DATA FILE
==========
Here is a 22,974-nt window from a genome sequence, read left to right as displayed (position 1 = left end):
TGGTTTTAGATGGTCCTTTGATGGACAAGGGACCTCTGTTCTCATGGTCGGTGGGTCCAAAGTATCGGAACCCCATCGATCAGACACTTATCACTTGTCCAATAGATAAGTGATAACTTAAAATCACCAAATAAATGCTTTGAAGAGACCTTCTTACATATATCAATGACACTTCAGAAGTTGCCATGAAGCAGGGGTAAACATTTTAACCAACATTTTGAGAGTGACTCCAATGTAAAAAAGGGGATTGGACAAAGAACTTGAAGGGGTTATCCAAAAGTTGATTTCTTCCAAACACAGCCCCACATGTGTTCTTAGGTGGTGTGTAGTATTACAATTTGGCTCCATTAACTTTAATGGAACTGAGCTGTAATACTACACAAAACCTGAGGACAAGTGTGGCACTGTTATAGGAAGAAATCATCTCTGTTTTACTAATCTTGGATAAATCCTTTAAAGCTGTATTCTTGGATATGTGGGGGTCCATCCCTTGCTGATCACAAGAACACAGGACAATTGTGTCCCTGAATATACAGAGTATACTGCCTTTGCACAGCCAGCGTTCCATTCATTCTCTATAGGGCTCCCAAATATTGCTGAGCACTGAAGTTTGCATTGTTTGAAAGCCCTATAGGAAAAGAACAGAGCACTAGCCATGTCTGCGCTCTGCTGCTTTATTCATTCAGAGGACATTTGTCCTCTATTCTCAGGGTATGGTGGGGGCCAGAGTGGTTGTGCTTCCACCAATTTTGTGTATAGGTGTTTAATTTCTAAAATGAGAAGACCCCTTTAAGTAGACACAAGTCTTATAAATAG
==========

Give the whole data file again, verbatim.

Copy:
Here is a 22,974-nt window from a genome sequence, read left to right as displayed (position 1 = left end):
TGGTTTTAGATGGTCCTTTGATGGACAAGGGACCTCTGTTCTCATGGTCGGTGGGTCCAAAGTATCGGAACCCCATCGATCAGACACTTATCACTTGTCCAATAGATAAGTGATAACTTAAAATCACCAAATAAATGCTTTGAAGAGACCTTCTTACATATATCAATGACACTTCAGAAGTTGCCATGAAGCAGGGGTAAACATTTTAACCAACATTTTGAGAGTGACTCCAATGTAAAAAAGGGGATTGGACAAAGAACTTGAAGGGGTTATCCAAAAGTTGATTTCTTCCAAACACAGCCCCACATGTGTTCTTAGGTGGTGTGTAGTATTACAATTTGGCTCCATTAACTTTAATGGAACTGAGCTGTAATACTACACAAAACCTGAGGACAAGTGTGGCACTGTTATAGGAAGAAATCATCTCTGTTTTACTAATCTTGGATAAATCCTTTAAAGCTGTATTCTTGGATATGTGGGGGTCCATCCCTTGCTGATCACAAGAACACAGGACAATTGTGTCCCTGAATATACAGAGTATACTGCCTTTGCACAGCCAGCGTTCCATTCATTCTCTATAGGGCTCCCAAATATTGCTGAGCACTGAAGTTTGCATTGTTTGAAAGCCCTATAGGAAAAGAACAGAGCACTAGCCATGTCTGCGCTCTGCTGCTTTATTCATTCAGAGGACATTTGTCCTCTATTCTCAGGGTATGGTGGGGGCCAGAGTGGTTGTGCTTCCACCAATTTTGTGTATAGGTGTTTAATTTCTAAAATGAGAAGACCCCTTTAAGTAGACACAAGTCTTATAAATAG